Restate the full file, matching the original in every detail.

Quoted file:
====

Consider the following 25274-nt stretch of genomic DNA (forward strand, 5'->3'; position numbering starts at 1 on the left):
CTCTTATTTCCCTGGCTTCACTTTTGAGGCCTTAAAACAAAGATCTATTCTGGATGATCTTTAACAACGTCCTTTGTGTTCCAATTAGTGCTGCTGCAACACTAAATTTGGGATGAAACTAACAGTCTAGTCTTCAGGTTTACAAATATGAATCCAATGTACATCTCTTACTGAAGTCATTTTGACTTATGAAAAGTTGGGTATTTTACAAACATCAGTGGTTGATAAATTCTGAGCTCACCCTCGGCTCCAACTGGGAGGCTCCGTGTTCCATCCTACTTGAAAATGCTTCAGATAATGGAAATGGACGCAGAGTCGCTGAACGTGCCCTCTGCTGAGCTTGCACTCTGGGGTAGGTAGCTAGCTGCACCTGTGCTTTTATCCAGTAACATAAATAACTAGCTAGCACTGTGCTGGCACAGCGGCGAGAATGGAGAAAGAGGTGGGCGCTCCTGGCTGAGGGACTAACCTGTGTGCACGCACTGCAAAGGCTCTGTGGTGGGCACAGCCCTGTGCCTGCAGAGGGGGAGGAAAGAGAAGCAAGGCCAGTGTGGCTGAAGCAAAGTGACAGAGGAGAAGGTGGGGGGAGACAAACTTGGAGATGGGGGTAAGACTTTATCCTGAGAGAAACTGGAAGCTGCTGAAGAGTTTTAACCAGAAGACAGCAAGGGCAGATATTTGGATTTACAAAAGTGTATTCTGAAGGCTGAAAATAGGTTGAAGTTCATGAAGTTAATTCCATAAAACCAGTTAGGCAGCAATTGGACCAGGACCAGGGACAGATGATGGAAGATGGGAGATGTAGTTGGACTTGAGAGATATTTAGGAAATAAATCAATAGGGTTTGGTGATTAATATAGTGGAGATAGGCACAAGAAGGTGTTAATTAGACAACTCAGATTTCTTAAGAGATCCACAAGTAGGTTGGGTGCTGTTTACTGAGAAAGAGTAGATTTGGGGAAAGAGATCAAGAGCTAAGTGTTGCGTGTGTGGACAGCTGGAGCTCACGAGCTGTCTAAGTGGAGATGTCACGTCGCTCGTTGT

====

Consider the following 25274-nt stretch of genomic DNA (forward strand, 5'->3'; position numbering starts at 1 on the left):
CTCTTATTTCCCTGGCTTCACTTTTGAGGCCTTAAAACAAAGATCTATTCTGGATGATCTTTAACAACGTCCTTTGTGTTCCAATTAGTGCTGCTGCAACACTAAATTTGGGATGAAACTAACAGTCTAGTCTTCAGGTTTACAAATATGAATCCAATGTACATCTCTTACTGAAGTCATTTTGACTTATGAAAAGTTGGGTATTTTACAAACATCAGTGGTTGATAAATTCTGAGCTCACCCTCGGCTCCAACTGGGAGGCTCCGTGTTCCATCCTACTTGAAAATGCTTCAGATAATGGAAATGGACGCAGAGTCGCTGAACGTGCCCTCTGCTGAGCTTGCACTCTGGGGTAGGTAGCTAGCTGCACCTGTGCTTTTATCCAGTAACATAAATAACTAGCTAGCACTGTGCTGGCACAGCGGCGAGAATGGAGAAAGAGGTGGGCGCTCCTGGCTGAGGGACTAACCTGTGTGCACGCACTGCAAAGGCTCTGTGGTGGGCACAGCCCTGTGCCTGCAGAGGGGGAGGAAAGAGAAGCAAGGCCAGTGTGGCTGAAGCAAAGTGACAGAGGAGAAGGTGGGGGGAGACAAACTTGGAGATGGGGGTAAGACTTTATCCTGAGAGAAACTGGAAGCTGCTGAAGAGTTTTAACCAGAAGACAGCAAGGGCAGATATTTGGATTTACAAAAGTGTATTCTGAAGGCTGAAAATAGGTTGAAGTTCATGAAGTTAATTCCATAAAACCAGTTAGGCAGCAATTGGACCAGGACCAGGGACAGATGATGGAAGATGGGAGATGTAGTTGGACTTGAGAGATATTTAGGAAATAAATCAATAGGGTTTGGTGATTAATATAGTGGAGATAGGCACAAGAAGGTGTTAATTAGACAACTCAGATTTCTTAAGAGATCCACAAGTAGGTTGGGTGCTGTTTACTGAGAAAGAGTAGATTTGGGGAAAGAGATCAAGAGCTAAGTGTTGCGTGTGTGGACAGCTGGAGCTCACGAGCTGTCTAAGTGGAGATGTCACGTCGCTCGTTGT